Korean Food

Korean Food - TEFL Korea

The food in South Korea is very different and takes time to enjoy it. When I first moved into my apartment in Seoul, I could hardly bare to the open the refrigerator door for fear of the aroma that would pour out and linger in the room for an uncomfortably long period of time. Fortunately enough, I would soon become very familiar with the stench of Korea’s national dish, kimchi. There are a few variations on this delicacy, but the basic idea is white cabbage with hot chili pepper paste, soaked in vinegar and left to ferment for several days in enormous clay pots. It is reportedly good for digestion and very high in vitamin C. For many, this dish has an acquired taste, but if you are eating a truly Korean diet it will be served at 3 meals a day, every day, and you will learn to distinguish homemade from store-bought, which ratios of garlic and chili pepper you prefer, and so on. Personally, I wasn’t too enthusiastic at first, but after a little while I learned to love it, to the point that I now make it at home in New York City.

The other food that is present at every single Korean meal is rice. In Korean, the same word that means “rice” also means “meal,” it’s that important. It is mostly white rice and you will be very glad for it to dissipate the spice of the chili peppers if you are a kimchi novice.

One of the most popular meals among foreigners is galbi, which is lean pork that you grill at your table and wrap up in lettuce with some garlic and sauce to taste. With a beer, this usually runs about $10-15 per person. Koreans are very social diners and it may be hard to get service at a galbi restaurant if you go alone . The same goes for fried chicken restaurants, which serve beer and large plates of chicken with different sauces and seasoning. They are about at the same price range as galbi restaurants and offer the same atmosphere.

Another option that’s a bit cheaper is a kimbap restaurant. These are very informal, open really late, and serve cheap, quick food. You can get a big bowl of spicy ramen with egg for just a few dollars, or a kimbap roll, which is akin to sushi rolls, but there is no raw fish involved. Instead, the inside has a strip of ham, cooked egg, carrot, and radish, with rice around it and wrapped in seaweed- tasty and only a couple of dollars.

Cheaper yet are convenience stores. These are 24 hours and have instant noodles you can make with hot water, as well as a variety of snacks and drinks. Many also have plastic tables and chairs in or outside them where you can sit down and eat or have a beer- by the way, it’s legal to drink in public.

As foreign restaurants go, there are a lot of sushi restaurants that tend to serve mostly sashimi. American-style fast food exists too, but hamburgers are more expensive than in the U.S. and on the whole not quite as tasty. Pizza is also popular, as everywhere, but of course there is a Korean twist on it. When I polled my students, some of their favourite toppings included squid rings, corn bits, walnuts, and barbeque sauce, with a mashed sweet potato-filled crust. And pizza is always served with a side of sweet pickles for some reason. In my opinion these crazy combinations actually taste pretty good, but be warned, because it’s probably not what you were expecting from pizza.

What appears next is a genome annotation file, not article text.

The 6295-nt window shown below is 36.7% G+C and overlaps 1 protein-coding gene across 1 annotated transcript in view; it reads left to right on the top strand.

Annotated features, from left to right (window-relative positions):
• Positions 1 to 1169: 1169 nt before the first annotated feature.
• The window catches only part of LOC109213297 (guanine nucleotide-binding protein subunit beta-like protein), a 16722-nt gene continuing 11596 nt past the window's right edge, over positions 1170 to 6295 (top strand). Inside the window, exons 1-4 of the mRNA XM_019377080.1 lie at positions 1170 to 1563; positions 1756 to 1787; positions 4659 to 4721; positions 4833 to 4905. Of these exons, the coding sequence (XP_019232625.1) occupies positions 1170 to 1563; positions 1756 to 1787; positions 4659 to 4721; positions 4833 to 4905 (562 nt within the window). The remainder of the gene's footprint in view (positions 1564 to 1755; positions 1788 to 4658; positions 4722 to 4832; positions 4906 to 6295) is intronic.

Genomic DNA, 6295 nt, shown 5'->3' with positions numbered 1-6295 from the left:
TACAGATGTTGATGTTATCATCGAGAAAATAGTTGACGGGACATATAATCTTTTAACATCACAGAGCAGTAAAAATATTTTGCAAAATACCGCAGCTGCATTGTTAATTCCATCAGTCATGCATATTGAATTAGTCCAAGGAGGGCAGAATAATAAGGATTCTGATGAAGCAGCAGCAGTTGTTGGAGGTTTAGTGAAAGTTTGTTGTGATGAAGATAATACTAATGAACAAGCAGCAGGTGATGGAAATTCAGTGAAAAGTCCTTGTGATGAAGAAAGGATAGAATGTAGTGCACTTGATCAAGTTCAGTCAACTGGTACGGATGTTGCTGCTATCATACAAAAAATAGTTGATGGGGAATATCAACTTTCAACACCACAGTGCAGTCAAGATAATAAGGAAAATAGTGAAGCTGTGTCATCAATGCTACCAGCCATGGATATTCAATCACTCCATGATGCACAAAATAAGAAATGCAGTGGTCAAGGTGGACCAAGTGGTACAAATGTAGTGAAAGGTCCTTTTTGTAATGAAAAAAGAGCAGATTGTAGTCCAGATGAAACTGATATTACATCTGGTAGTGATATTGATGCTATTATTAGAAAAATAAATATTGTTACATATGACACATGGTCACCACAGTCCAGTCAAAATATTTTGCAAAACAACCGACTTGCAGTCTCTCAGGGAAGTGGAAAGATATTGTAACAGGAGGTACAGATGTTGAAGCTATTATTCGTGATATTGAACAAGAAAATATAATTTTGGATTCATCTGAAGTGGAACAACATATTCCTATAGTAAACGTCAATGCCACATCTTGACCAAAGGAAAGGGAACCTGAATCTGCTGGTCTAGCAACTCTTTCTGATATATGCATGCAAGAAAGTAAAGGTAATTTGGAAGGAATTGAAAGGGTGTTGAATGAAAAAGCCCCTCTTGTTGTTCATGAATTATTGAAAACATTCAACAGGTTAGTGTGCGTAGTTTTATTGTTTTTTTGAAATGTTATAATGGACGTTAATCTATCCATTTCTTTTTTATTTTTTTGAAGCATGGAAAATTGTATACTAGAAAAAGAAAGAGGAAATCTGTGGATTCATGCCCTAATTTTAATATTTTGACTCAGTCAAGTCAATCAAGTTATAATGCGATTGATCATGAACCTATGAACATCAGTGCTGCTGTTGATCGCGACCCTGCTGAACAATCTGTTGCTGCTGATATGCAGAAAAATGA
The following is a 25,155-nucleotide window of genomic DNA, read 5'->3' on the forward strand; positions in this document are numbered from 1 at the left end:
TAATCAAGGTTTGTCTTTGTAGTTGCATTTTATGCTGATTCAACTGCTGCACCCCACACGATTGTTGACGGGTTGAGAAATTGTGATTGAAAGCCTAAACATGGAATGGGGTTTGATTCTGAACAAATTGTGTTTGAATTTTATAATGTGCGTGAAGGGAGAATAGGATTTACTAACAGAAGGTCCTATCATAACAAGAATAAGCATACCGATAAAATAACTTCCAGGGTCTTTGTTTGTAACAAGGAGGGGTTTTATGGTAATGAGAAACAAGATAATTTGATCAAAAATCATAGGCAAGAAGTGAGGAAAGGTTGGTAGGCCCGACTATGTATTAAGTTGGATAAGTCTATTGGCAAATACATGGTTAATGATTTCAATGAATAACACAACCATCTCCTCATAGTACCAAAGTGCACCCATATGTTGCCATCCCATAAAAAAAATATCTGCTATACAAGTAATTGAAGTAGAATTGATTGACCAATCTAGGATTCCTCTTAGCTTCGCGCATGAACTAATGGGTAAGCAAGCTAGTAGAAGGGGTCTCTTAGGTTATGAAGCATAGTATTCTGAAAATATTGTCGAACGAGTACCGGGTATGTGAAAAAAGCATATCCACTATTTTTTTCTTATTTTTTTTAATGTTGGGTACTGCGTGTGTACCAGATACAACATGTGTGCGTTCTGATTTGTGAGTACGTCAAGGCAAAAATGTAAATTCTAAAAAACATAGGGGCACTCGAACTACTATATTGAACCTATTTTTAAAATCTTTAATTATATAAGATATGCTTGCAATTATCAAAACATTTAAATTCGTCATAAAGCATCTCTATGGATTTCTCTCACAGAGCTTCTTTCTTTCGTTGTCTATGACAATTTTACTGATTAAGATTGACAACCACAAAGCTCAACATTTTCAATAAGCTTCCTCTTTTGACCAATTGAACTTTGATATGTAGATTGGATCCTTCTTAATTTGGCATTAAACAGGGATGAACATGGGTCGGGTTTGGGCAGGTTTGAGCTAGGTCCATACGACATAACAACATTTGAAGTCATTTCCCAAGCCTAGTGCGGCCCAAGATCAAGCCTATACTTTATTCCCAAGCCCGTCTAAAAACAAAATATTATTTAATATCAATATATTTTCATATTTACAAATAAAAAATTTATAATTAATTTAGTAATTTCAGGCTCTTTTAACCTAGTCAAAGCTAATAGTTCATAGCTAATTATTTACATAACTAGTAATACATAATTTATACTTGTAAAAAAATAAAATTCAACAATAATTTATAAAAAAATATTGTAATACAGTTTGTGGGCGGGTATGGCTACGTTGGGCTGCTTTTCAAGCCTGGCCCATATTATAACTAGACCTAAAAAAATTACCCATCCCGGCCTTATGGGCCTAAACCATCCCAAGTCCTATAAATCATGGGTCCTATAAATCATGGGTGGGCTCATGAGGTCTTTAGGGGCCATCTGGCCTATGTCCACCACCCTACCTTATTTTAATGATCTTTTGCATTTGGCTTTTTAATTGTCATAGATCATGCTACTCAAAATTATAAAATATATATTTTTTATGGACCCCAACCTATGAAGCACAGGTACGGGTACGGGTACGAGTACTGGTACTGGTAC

There are a couple of things rather shocking foods that you can eat in Korea and perhaps Korea alone. One is dog meat, often served as a spicy stew. Though these dogs are raised on farms for the purpose of eating and are so ferocious-looking they bear little resemblance to the animals we keep as pets, many foreigners have a hard time with the ethics involved with this meal. If this is how you feel, don’t worry, it’s not terribly common so it’s easily avoided.

If you’ve seen the Korean movie Old Boy, you’re probably wondering about one particular delicacy. If you haven’t seen the film, I’m talking about octopus tentacles so fresh that they are still squirming. I was once graciously invited on a boat trip with some colleagues, during which a live octopus was caught and swiftly beheaded, and the moving tentacles served with a little spicy dipping sauce. The sensation and texture are the crux of the experience because they taste mild (slightly of ocean) but be sure to chew thoroughly so the suckers don’t attach to your insides on the way down.

One problem I faced when I moved to Korea was that I was a staunch vegetarian. It is possible to maintain vegetarianism and probably veganism if you’re very careful, but it’s not easy. This has not become a trend in Korea like it has in the west and I had a very tough time explaining it to most Koreans, including at restaurants. Though tofu is commonly used, it’s often just an addition to meat or fish, not a stand-alone dish.

Finally, traditional Korean restaurants don’t have chairs so grab a cushion and get used to sitting on the floor while you eat. Also, practice using chopsticks and a spoon. The custom is for many small dishes to be put on the table usually accompanied by soup and some meat or fish entrée, as shown in the picture included of a galbi meal. It all comes at once and you don’t get your own dish or bowl, everyone just sticks their chopsticks in whichever dish they want a bite of. It’s another way Koreans show the spirit of community, by really sharing everything on the table. And don’t worry, you aren’t expected to clean the plates, it’s considered a sign of hospitality that more food appears on the table than you could possibly eat.

-Sonia completed OnTESOL’s 100-hour online TESOL certificate course.

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